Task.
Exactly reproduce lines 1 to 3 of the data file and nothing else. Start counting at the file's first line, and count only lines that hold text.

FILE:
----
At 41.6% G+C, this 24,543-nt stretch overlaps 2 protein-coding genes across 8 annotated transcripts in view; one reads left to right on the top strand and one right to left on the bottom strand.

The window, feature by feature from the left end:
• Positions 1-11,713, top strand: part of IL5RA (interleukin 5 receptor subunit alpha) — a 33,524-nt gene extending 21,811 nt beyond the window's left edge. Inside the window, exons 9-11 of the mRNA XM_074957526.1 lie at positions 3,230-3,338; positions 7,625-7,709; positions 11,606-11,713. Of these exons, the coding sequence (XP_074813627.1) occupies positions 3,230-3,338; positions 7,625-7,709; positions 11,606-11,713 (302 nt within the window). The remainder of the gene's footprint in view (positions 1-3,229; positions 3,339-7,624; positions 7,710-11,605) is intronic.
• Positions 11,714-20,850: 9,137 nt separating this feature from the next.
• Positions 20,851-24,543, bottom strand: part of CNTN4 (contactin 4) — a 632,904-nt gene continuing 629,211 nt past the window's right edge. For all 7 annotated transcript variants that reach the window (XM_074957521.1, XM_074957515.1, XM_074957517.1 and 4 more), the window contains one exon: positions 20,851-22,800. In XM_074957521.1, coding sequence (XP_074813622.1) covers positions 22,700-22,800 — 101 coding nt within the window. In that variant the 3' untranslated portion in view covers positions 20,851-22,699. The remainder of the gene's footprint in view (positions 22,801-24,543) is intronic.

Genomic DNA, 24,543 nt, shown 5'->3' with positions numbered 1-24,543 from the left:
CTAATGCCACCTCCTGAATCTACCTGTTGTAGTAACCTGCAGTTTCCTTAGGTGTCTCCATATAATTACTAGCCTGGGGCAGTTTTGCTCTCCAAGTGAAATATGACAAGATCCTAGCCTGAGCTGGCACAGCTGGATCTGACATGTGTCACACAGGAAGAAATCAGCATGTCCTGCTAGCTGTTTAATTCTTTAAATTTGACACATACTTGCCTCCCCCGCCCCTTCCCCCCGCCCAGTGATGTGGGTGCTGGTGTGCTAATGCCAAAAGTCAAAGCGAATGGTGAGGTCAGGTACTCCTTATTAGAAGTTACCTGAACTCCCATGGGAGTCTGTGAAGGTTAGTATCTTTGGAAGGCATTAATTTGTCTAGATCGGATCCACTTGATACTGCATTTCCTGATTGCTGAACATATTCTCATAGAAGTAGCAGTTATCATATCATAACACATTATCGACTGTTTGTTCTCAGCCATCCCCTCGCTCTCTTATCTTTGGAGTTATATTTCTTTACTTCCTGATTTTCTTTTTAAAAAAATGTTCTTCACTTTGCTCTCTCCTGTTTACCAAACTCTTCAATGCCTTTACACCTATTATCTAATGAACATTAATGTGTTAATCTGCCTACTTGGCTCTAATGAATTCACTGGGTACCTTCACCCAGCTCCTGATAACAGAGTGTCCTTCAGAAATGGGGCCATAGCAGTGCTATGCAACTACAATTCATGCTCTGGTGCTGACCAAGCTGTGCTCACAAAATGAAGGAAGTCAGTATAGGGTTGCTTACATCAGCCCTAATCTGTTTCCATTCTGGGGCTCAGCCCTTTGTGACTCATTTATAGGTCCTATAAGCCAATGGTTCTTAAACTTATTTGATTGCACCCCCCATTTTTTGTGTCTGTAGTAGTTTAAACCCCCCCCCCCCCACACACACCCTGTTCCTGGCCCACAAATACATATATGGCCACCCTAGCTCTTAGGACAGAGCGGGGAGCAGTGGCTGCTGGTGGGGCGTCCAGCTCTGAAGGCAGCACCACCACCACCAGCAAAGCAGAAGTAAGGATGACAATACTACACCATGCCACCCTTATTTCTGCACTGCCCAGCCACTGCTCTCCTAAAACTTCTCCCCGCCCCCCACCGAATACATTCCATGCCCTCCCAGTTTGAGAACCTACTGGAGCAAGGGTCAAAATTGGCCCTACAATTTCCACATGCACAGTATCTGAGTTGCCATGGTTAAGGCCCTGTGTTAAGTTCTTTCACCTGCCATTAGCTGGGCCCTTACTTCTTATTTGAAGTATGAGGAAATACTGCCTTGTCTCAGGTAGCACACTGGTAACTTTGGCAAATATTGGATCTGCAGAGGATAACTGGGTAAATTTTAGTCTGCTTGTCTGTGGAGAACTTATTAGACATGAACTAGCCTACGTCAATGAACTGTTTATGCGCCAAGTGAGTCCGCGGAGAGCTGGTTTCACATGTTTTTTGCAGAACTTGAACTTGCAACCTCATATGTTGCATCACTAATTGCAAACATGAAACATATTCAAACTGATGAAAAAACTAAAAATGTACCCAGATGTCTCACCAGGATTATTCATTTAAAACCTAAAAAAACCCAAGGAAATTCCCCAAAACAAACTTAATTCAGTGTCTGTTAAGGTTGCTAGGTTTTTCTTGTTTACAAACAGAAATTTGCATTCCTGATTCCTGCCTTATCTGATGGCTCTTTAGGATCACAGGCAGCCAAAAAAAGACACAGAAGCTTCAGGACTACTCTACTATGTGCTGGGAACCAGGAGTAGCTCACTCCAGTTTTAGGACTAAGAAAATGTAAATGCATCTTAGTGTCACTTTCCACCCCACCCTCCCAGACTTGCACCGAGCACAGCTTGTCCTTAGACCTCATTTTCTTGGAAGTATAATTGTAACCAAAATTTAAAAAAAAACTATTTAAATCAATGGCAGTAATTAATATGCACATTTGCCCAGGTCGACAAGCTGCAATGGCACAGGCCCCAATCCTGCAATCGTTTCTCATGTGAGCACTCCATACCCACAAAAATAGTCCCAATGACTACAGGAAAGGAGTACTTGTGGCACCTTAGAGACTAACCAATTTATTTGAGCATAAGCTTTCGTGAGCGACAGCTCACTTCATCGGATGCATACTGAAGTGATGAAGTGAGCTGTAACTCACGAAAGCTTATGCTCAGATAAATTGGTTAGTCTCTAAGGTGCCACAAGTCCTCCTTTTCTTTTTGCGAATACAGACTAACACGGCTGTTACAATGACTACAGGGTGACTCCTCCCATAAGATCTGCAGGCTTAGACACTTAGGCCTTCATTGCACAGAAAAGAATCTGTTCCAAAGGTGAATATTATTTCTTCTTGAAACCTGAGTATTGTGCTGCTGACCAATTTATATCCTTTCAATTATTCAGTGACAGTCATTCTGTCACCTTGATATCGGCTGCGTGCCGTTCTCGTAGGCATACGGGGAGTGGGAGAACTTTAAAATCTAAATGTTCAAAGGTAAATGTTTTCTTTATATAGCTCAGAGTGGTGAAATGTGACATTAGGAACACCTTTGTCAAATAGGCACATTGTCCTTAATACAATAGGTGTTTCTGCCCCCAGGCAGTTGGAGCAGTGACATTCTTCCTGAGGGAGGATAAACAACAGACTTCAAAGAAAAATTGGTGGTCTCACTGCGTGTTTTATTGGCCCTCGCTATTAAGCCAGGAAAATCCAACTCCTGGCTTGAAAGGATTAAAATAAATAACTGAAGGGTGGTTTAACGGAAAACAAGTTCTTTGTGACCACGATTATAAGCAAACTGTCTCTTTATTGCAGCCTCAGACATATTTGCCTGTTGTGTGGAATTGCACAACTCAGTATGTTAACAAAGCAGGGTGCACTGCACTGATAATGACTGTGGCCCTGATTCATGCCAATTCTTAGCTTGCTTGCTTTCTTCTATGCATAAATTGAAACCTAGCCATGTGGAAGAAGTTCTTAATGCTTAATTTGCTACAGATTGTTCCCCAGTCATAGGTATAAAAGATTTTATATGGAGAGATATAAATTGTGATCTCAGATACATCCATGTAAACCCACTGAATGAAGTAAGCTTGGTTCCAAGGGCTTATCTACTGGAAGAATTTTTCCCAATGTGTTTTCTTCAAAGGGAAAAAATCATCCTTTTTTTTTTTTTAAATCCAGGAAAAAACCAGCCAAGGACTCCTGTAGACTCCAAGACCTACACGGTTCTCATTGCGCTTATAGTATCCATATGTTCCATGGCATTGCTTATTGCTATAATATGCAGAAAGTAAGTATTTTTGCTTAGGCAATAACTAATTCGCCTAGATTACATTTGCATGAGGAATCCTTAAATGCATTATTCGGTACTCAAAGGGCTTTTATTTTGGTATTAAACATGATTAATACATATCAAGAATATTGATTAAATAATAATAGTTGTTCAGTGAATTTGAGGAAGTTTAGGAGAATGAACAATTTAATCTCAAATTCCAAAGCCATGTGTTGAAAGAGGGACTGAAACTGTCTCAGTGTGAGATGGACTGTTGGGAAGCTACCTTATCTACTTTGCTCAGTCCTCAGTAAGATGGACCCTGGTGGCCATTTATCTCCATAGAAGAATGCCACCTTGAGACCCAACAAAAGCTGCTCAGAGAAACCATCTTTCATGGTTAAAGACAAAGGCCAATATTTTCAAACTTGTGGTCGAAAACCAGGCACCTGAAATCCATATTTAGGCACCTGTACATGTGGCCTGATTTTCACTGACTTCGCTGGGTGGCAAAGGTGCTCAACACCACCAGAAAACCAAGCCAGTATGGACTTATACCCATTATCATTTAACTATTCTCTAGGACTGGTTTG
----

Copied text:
At 41.6% G+C, this 24,543-nt stretch overlaps 2 protein-coding genes across 8 annotated transcripts in view; one reads left to right on the top strand and one right to left on the bottom strand.

The window, feature by feature from the left end:
• Positions 1-11,713, top strand: part of IL5RA (interleukin 5 receptor subunit alpha) — a 33,524-nt gene extending 21,811 nt beyond the window's left edge. Inside the window, exons 9-11 of the mRNA XM_074957526.1 lie at positions 3,230-3,338; positions 7,625-7,709; positions 11,606-11,713. Of these exons, the coding sequence (XP_074813627.1) occupies positions 3,230-3,338; positions 7,625-7,709; positions 11,606-11,713 (302 nt within the window). The remainder of the gene's footprint in view (positions 1-3,229; positions 3,339-7,624; positions 7,710-11,605) is intronic.